During that call he told me that he wanted what was best for me and that the Hillingdon was a great place with amazing private practice and great opportunities.  But he wouldn’t forgive himself if he didn’t tell me what an amazing life and great things we could achieve together and that he’d secured a job for me if I agreed to come back.  I didn’t know at that time that he’d actually threatened to resign if management didn’t fund my post!  After discussing it with my wife, we realised that it’s the people that we work with that make the biggest difference and even when I spoke with my future colleagues on the very day of the interview, they said that if I had a colleague that was willing to do that for me, then that’s the place I should work.  My career wouldn’t have been the same without friends like Hari.  Surround yourself with colleagues who make you a better human being and surgeon.

I was blind

My final story is about Steve.  Steve trained in regional anaesthesia in Cambridge and was appointed at the same time as me in 2005.  I remember the discussions we had back then about whether it was even possible to perform day case awake foot and ankle surgery.  Bear in mind that F&A surgery at that time was almost all overnight under GA.  Over the course of the next nine years we experimented and developed much of the models of care and pathways which exist today.

We used to do our private list together on a Tuesday after which we would go for dinner or drinks and chat.  One of our favourite places was a Sri Lankan restaurant in Cardiff and I still remember the day where he told me that he’d been receiving treatment for Seasonal Affective Disorder and that he was leaving the UK to work in New Zealand.  I would have been sad to see him leave, he was my friend and we’d built so much together but he had three little girls and a wife he needed to think about.  So we agreed we’d have dinner again a couple of weeks later.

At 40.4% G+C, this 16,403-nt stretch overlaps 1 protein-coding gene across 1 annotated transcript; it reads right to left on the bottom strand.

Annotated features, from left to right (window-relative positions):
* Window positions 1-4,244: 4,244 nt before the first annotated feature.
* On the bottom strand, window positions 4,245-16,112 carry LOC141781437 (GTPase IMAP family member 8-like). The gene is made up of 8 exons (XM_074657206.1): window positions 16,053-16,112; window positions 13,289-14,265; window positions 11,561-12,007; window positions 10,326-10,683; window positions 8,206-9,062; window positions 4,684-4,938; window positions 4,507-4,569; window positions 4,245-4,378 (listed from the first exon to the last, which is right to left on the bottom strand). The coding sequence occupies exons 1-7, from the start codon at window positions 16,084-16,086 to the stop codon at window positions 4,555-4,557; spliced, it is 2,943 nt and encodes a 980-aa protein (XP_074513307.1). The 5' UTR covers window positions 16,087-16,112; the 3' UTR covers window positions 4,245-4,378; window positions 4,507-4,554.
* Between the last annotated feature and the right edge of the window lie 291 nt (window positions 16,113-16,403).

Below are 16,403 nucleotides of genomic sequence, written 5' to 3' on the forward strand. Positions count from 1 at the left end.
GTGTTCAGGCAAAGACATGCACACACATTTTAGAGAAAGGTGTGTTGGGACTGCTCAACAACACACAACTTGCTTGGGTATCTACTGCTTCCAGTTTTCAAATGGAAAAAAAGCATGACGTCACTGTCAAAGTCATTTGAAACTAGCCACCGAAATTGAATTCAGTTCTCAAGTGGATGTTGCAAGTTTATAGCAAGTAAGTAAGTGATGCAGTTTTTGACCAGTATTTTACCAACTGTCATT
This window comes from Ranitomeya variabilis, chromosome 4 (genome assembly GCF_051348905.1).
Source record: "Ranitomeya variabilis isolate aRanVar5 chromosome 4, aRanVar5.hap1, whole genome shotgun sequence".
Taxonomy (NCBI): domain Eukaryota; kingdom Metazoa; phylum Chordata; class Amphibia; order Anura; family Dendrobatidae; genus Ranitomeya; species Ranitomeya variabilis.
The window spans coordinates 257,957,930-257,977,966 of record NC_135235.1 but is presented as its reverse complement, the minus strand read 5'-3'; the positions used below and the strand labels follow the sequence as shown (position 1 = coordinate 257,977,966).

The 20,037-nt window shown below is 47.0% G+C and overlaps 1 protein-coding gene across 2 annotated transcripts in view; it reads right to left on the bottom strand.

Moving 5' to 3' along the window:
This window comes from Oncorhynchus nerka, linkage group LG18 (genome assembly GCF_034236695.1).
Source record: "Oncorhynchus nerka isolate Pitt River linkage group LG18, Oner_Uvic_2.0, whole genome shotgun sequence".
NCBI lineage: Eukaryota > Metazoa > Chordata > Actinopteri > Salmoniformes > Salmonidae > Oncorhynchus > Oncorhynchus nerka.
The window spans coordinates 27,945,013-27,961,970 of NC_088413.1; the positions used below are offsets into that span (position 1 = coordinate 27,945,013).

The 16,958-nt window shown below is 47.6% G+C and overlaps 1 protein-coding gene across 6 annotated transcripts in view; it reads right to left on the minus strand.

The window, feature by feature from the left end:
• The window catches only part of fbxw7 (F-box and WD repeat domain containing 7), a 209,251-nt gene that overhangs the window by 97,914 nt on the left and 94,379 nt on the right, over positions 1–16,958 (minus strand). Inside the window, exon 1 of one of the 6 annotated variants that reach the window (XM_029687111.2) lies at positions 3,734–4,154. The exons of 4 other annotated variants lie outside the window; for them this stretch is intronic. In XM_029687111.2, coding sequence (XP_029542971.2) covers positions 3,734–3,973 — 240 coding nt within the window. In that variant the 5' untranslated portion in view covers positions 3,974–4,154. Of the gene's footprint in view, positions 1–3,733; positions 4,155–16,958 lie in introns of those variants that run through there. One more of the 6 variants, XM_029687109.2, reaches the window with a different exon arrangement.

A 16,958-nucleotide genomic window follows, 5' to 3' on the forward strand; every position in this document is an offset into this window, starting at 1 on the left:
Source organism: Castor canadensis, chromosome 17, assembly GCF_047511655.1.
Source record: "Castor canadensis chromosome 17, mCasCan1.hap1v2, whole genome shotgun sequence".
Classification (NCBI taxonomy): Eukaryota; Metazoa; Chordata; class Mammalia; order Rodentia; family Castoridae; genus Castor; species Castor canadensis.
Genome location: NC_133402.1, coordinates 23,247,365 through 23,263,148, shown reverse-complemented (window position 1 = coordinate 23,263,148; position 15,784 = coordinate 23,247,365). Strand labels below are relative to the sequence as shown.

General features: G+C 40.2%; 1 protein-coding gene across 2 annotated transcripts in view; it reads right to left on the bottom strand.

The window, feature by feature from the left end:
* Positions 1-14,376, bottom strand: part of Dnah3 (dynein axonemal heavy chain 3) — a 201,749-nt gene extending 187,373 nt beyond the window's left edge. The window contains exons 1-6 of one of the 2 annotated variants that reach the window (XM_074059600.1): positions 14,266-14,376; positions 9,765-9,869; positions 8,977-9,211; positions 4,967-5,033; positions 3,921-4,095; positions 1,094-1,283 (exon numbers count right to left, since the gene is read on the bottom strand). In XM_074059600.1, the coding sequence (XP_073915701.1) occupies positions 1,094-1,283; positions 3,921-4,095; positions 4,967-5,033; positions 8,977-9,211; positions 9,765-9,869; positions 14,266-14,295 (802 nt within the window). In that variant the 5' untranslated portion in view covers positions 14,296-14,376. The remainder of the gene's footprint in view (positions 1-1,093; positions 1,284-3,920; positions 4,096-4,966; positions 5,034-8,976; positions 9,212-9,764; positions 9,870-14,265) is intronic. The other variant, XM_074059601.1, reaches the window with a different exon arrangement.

I got a phone call late that Sunday.  They found Steve in the anaesthetic department.  He’d taken his own life and left his three girls without a father.  What a waste of a beautiful life.  Maybe I didn’t understand just how serious his depression was or I didn’t ask hard enough.  To this day I don’t understand but I can’t help thinking about how blind I must have been to his pain.

Now, every time I go to the F&A unit, there are echoes of Steve everywhere in what we do.  From the block room, to what we say to our patients, to the pathways and the stories we tell each other.  And even now, our F&A surgeons go out on Tuesdays for dinner because that’s when Steve and I used to go.

We leave a part of ourselves in the stories of the people that we work with.  The achievements and accolades that we gain in life will disappear and be forgotten but the memories of what we do for each other will last.  There’s so much more that happens in the lives of the people around us that we never see.  Especially now, shouldn’t we stop blinking, open our eyes and support the lives of our colleagues that we work with?

When I think about the state of the NHS today it fills me with sadness but I have hope.  Hope that maybe out of this madness comes a new paradigm.  A new way of working where we can finally focus on the things that matter the most.  A blink of an eye only lasts a third of a second, in that time our world can change and it’s up to us to decide how.